You don't think 200hp might be a bit much on a 750?
Why not give the factory a ring? They're very open to alternative engines and might be able to tell you if this has been done before.
Have you compared any of the Subaru 6 cylinders?
What does the SOHC 2.7 weigh for example?
Yes, I think 200hp might be a bit much, but if I get it dyno'd then I would know what RPM 130hp is at and use that as my max RPM. My thought is that since I live at kinda a high density altitude, that if I have a little extra horsepower that it would help with the density altitude. Maybe that is wrong thinking? Also, if it is say 180hp, then my max RPM for 130hp will be lower which should help longevity of the engine.
I have not looked at the Subaru 6 cylinders, I have heard that they are like the EJ's with two extra cylinders. If that is the case, then they will weight too much for my application as the EJ22, from what I understand, will come in at close to 300 pounds and the max engine weight is 300 pounds. I realize that I will be giving up baggage weight, but I will be solo most of the time plus looking at 0-290's I will not be that much heavier with a modern power plant.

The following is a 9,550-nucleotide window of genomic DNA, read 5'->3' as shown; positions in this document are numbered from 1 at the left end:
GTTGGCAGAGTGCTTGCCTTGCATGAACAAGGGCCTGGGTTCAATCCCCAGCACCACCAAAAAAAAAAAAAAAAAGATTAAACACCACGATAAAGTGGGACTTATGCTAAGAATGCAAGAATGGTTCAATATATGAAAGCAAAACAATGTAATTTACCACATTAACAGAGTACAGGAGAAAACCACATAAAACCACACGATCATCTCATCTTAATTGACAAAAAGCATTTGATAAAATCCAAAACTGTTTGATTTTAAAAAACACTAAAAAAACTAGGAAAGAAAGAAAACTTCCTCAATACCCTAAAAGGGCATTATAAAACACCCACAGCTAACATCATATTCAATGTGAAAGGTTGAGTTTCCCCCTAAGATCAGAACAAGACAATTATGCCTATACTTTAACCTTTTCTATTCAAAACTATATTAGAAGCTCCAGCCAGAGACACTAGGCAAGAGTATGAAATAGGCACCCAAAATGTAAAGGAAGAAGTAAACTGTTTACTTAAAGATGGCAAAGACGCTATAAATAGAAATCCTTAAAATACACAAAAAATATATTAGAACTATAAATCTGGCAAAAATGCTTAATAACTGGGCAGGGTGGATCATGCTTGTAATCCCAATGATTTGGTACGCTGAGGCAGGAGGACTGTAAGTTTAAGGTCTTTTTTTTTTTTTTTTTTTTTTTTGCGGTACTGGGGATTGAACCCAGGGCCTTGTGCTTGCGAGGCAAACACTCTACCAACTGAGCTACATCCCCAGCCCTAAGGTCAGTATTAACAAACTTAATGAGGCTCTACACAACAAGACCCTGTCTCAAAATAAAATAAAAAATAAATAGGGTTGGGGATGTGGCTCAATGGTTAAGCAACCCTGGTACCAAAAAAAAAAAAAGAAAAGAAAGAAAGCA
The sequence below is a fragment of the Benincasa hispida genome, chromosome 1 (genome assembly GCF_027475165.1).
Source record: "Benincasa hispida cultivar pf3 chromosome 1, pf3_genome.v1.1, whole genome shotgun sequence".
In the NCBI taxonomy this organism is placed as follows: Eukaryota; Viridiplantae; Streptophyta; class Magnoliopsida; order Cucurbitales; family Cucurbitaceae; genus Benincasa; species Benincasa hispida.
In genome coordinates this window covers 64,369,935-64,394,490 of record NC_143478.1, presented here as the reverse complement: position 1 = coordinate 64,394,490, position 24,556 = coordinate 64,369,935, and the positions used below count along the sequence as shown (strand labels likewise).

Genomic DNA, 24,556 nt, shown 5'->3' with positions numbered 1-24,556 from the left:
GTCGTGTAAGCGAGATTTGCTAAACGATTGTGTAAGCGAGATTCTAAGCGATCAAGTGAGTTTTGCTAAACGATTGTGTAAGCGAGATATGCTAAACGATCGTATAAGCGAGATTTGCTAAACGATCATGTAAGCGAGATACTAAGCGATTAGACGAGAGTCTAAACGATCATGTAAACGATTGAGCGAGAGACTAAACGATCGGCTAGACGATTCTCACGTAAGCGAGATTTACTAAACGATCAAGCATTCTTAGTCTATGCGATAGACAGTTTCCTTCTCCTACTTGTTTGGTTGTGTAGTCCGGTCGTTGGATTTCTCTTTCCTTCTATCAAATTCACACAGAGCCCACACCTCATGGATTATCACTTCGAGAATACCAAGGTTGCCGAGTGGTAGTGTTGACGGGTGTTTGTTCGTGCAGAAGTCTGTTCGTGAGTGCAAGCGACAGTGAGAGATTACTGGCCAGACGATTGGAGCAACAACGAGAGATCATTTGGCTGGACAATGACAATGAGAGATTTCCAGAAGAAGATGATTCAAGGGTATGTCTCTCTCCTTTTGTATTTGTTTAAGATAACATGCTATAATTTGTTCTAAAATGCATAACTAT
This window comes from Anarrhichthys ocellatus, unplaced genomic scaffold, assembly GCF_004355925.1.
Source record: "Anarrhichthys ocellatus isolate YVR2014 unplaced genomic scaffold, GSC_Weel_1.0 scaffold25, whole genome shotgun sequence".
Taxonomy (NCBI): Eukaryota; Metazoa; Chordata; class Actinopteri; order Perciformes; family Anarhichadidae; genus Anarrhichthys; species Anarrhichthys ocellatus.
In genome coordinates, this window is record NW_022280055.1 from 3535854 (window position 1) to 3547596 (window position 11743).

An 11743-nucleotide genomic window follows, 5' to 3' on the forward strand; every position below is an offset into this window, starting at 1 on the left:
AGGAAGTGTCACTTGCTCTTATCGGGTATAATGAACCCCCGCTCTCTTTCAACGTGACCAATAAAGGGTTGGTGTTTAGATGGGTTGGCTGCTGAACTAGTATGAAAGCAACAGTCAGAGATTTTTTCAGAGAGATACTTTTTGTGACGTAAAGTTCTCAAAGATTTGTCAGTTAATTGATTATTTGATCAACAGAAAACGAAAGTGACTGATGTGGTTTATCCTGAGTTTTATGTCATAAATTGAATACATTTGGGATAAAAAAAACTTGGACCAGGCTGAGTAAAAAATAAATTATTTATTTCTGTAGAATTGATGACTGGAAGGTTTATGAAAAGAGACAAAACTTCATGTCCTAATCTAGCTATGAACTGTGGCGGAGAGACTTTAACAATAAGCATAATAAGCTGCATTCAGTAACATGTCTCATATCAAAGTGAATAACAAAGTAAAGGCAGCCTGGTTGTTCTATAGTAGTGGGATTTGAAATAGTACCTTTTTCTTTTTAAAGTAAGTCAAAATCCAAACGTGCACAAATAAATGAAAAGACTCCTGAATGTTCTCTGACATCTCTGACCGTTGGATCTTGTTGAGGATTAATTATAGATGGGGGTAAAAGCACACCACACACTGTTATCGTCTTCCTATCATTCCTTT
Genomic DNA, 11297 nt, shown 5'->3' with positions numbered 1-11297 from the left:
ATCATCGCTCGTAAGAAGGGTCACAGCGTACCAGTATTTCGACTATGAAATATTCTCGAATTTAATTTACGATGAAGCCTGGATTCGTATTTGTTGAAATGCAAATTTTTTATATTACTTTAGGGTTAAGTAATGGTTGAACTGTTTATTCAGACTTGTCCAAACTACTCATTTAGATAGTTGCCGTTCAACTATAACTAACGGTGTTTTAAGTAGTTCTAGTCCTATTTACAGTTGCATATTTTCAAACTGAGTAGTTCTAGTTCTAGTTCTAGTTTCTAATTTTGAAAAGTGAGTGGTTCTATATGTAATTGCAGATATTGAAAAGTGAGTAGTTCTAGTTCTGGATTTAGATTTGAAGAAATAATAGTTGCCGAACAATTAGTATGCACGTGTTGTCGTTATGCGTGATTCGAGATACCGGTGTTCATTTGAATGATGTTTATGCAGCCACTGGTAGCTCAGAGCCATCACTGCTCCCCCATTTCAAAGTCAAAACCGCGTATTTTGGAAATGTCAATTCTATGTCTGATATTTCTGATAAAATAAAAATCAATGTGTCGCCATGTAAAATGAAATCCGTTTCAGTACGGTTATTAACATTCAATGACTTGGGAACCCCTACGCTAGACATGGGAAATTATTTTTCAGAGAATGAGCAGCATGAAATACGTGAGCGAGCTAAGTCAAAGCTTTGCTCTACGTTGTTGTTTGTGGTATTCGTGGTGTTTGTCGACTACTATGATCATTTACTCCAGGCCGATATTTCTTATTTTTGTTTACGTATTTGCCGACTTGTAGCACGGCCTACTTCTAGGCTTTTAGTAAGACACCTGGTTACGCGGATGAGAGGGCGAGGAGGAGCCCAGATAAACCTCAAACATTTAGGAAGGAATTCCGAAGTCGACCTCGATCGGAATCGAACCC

The old ER27 was only 145-150hp depending on the market version. Not many made, possibly a bit hard to find parts for, heavier and less power than an EJ25. I think with a gearbox, an atmo EJ22-26 is the only way to get 135-180hp and under 300 pounds total installed weight from a Subaru unless you turboed an EA81. Flygas Flygas Engineering makes some proper twin port heads for the EA81. Seems you could reliably make 150hp with these and a turbo and keep the weight down around 250 pounds perhaps.
I am glad to see the thread drift and personal attacks go away. This thread has returned to a discussion of Subie EJ's, which is what the OP asked about and Title implied.